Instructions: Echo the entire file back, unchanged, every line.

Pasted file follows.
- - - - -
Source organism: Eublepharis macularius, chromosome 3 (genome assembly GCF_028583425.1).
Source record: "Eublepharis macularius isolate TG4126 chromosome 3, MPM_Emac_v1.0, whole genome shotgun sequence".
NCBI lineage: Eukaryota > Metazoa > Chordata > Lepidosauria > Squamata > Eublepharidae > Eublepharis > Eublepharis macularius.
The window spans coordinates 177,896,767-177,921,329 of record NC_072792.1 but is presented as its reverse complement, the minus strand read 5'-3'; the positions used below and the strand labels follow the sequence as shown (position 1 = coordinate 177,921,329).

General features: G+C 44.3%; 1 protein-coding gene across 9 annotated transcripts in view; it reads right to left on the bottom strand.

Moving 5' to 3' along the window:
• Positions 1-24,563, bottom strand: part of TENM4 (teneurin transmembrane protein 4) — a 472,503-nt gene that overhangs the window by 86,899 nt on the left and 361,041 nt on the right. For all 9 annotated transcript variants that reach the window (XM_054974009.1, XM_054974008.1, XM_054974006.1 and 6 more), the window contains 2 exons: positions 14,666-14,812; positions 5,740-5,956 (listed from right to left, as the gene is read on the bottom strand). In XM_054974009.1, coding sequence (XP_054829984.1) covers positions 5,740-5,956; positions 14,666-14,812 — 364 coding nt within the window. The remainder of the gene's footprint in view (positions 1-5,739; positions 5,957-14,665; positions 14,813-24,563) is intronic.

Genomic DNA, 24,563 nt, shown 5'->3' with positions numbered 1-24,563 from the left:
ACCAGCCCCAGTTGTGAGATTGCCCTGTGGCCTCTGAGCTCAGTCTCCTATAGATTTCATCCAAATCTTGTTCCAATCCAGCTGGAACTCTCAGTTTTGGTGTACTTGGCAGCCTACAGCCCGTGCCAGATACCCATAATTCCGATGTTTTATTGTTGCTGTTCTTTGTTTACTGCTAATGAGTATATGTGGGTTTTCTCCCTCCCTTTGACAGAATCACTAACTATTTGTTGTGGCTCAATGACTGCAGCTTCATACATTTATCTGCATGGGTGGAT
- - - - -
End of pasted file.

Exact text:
Source organism: Eublepharis macularius, chromosome 3 (genome assembly GCF_028583425.1).
Source record: "Eublepharis macularius isolate TG4126 chromosome 3, MPM_Emac_v1.0, whole genome shotgun sequence".
NCBI lineage: Eukaryota > Metazoa > Chordata > Lepidosauria > Squamata > Eublepharidae > Eublepharis > Eublepharis macularius.
The window spans coordinates 177,896,767-177,921,329 of record NC_072792.1 but is presented as its reverse complement, the minus strand read 5'-3'; the positions used below and the strand labels follow the sequence as shown (position 1 = coordinate 177,921,329).

General features: G+C 44.3%; 1 protein-coding gene across 9 annotated transcripts in view; it reads right to left on the bottom strand.

Moving 5' to 3' along the window:
• Positions 1-24,563, bottom strand: part of TENM4 (teneurin transmembrane protein 4) — a 472,503-nt gene that overhangs the window by 86,899 nt on the left and 361,041 nt on the right. For all 9 annotated transcript variants that reach the window (XM_054974009.1, XM_054974008.1, XM_054974006.1 and 6 more), the window contains 2 exons: positions 14,666-14,812; positions 5,740-5,956 (listed from right to left, as the gene is read on the bottom strand). In XM_054974009.1, coding sequence (XP_054829984.1) covers positions 5,740-5,956; positions 14,666-14,812 — 364 coding nt within the window. The remainder of the gene's footprint in view (positions 1-5,739; positions 5,957-14,665; positions 14,813-24,563) is intronic.

Genomic DNA, 24,563 nt, shown 5'->3' with positions numbered 1-24,563 from the left:
ACCAGCCCCAGTTGTGAGATTGCCCTGTGGCCTCTGAGCTCAGTCTCCTATAGATTTCATCCAAATCTTGTTCCAATCCAGCTGGAACTCTCAGTTTTGGTGTACTTGGCAGCCTACAGCCCGTGCCAGATACCCATAATTCCGATGTTTTATTGTTGCTGTTCTTTGTTTACTGCTAATGAGTATATGTGGGTTTTCTCCCTCCCTTTGACAGAATCACTAACTATTTGTTGTGGCTCAATGACTGCAGCTTCATACATTTATCTGCATGGGTGGAT